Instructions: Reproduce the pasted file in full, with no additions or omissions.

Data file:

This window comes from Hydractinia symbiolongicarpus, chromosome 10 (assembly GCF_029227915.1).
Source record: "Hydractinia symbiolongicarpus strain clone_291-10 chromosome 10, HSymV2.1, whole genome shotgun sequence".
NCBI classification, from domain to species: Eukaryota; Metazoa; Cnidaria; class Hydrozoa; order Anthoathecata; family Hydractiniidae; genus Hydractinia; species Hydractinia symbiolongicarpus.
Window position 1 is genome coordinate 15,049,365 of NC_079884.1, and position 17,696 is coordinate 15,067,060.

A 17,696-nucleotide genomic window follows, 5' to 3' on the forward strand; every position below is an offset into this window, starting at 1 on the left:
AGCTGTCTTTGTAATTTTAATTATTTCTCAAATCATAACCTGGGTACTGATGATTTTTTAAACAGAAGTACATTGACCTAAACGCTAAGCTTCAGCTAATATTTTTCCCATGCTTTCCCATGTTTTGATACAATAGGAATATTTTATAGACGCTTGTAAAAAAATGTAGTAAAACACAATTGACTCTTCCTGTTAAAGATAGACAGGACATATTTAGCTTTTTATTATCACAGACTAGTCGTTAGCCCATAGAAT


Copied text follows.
This window comes from Hydractinia symbiolongicarpus, chromosome 10 (assembly GCF_029227915.1).
Source record: "Hydractinia symbiolongicarpus strain clone_291-10 chromosome 10, HSymV2.1, whole genome shotgun sequence".
NCBI classification, from domain to species: Eukaryota; Metazoa; Cnidaria; class Hydrozoa; order Anthoathecata; family Hydractiniidae; genus Hydractinia; species Hydractinia symbiolongicarpus.
Window position 1 is genome coordinate 15,049,365 of NC_079884.1, and position 17,696 is coordinate 15,067,060.

A 17,696-nucleotide genomic window follows, 5' to 3' on the forward strand; every position below is an offset into this window, starting at 1 on the left:
AGCTGTCTTTGTAATTTTAATTATTTCTCAAATCATAACCTGGGTACTGATGATTTTTTAAACAGAAGTACATTGACCTAAACGCTAAGCTTCAGCTAATATTTTTCCCATGCTTTCCCATGTTTTGATACAATAGGAATATTTTATAGACGCTTGTAAAAAAATGTAGTAAAACACAATTGACTCTTCCTGTTAAAGATAGACAGGACATATTTAGCTTTTTATTATCACAGACTAGTCGTTAGCCCATAGAAT